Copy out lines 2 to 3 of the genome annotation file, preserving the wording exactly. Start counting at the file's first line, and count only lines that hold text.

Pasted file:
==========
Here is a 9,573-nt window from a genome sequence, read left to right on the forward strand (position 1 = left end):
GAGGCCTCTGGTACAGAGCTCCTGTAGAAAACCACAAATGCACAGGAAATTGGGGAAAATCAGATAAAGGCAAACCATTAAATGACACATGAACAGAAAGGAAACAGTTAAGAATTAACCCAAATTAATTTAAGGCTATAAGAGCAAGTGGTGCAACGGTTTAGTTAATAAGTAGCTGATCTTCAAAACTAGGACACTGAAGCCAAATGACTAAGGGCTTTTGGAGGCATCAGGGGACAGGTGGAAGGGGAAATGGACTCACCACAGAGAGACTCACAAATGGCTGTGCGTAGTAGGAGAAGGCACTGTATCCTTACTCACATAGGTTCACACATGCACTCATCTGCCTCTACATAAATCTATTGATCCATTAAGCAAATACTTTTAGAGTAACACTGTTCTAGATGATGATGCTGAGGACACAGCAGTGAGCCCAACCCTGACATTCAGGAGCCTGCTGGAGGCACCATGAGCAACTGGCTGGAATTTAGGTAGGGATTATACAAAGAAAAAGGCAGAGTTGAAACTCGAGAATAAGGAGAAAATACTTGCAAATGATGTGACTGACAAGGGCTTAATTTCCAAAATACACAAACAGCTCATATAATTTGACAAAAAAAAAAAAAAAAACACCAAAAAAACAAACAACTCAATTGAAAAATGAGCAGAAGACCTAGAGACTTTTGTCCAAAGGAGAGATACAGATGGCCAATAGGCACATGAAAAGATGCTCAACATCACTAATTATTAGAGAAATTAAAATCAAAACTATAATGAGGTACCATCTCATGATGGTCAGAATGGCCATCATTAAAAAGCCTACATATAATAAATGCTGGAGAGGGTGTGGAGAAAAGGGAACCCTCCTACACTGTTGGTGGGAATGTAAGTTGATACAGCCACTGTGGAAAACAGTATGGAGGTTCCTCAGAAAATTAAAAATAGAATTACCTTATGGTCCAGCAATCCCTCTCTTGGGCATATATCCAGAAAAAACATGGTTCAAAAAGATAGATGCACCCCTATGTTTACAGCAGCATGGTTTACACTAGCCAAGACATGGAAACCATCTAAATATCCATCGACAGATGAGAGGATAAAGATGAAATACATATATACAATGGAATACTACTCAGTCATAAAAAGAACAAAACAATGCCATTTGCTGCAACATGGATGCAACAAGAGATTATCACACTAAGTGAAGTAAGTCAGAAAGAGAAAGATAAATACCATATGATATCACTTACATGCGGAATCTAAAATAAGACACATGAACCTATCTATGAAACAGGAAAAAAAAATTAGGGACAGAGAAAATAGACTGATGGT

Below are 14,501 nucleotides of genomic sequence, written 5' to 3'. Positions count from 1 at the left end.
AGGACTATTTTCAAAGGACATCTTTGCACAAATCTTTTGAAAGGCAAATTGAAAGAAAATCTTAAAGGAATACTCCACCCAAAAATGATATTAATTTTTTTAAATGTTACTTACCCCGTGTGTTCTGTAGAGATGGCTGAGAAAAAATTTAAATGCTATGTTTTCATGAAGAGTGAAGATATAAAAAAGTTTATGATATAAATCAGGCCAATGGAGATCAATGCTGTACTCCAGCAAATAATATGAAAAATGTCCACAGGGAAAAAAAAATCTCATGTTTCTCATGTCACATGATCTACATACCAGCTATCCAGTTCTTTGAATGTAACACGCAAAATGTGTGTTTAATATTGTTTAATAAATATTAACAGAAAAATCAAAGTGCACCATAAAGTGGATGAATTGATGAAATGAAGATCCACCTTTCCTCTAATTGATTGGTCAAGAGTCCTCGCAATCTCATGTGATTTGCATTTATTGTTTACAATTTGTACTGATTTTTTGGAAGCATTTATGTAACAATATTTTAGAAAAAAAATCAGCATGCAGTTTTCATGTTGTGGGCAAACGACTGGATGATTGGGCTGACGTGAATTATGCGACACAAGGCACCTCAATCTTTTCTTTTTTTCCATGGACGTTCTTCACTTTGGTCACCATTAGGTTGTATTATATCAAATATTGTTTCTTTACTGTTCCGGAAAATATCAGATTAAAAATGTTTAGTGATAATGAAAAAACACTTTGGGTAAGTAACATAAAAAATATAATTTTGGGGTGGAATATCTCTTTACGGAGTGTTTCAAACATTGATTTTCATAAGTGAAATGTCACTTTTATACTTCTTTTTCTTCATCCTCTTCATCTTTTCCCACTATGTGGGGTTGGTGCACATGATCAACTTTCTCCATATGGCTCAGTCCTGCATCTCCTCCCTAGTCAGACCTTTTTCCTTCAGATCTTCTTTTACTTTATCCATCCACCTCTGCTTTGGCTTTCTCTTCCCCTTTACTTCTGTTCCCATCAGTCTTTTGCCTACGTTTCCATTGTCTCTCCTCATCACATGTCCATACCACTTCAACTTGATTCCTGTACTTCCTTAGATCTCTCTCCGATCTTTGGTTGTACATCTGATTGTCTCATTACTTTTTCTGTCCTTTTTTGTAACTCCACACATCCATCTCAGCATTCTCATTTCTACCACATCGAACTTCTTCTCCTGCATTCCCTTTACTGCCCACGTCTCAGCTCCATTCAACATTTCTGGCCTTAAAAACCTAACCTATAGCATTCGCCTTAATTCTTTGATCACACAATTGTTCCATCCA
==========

GAGGCCTCTGGTACAGAGCTCCTGTAGAAAACCACAAATGCACAGGAAATTGGGGAAAATCAGATAAAGGCAAACCATTAAATGACACATGAACAGAAAGGAAACAGTTAAGAATTAACCCAAATTAATTTAAGGCTATAAGAGCAAGTGGTGCAACGGTTTAGTTAATAAGTAGCTGATCTTCAAAACTAGGACACTGAAGCCAAATGACTAAGGGCTTTTGGAGGCATCAGGGGACAGGTGGAAGGGGAAATGGACTCACCACAGAGAGACTCACAAATGGCTGTGCGTAGTAGGAGAAGGCACTGTATCCTTACTCACATAGGTTCACACATGCACTCATCTGCCTCTACATAAATCTATTGATCCATTAAGCAAATACTTTTAGAGTAACACTGTTCTAGATGATGATGCTGAGGACACAGCAGTGAGCCCAACCCTGACATTCAGGAGCCTGCTGGAGGCACCATGAGCAACTGGCTGGAATTTAGGTAGGGATTATACAAAGAAAAAGGCAGAGTTGAAACTCGAGAATAAGGAGAAAATACTTGCAAATGATGTGACTGACAAGGGCTTAATTTCCAAAATACACAAACAGCTCATATAATTTGACAAAAAAAAAAAAAAAAACACCAAAAAAACAAACAACTCAATTGAAAAATGAGCAGAAGACCTAGAGACTTTTGTCCAAAGGAGAGATACAGATGGCCAATAGGCACATGAAAAGATGCTCAACATCACTAATTATTAGAGAAATTAAAATCAAAACTATAATGAGGTACCATCTCATGATGGTCAGAATGGCCATCATTAAAAAGCCTACATATAATAAATGCTGGAGAGGGTGTGGAGAAAAGGGAACCCTCCTACACTGTTGGTGGGAATGTAAGTTGATACAGCCACTGTGGAAAACAGTATGGAGGTTCCTCAGAAAATTAAAAATAGAATTACCTTATGGTCCAGCAATCCCTCTCTTGGGCATATATCCAGAAAAAACATGGTTCAAAAAGATAGATGCACCCCTATGTTTACAGCAGCATGGTTTACACTAGCCAAGACATGGAAACCATCTAAATATCCATCGACAGATGAGAGGATAAAGATGAAATACATATATACAATGGAATACTACTCAGTCATAAAAAGAACAAAACAATGCCATTTGCTGCAACATGGATGCAACAAGAGATTATCACACTAAGTGAAGTAAGTCAGAAAGAGAAAGATAAATACCATATGATATCACTTACATGCGGAATCTAAAATAAGACACATGAACCTATCTATGAAACAGGAAAAAAAAATTAGGGACAGAGAAAATAGACTGATGGT

Below are 14,501 nucleotides of genomic sequence, written 5' to 3'. Positions count from 1 at the left end.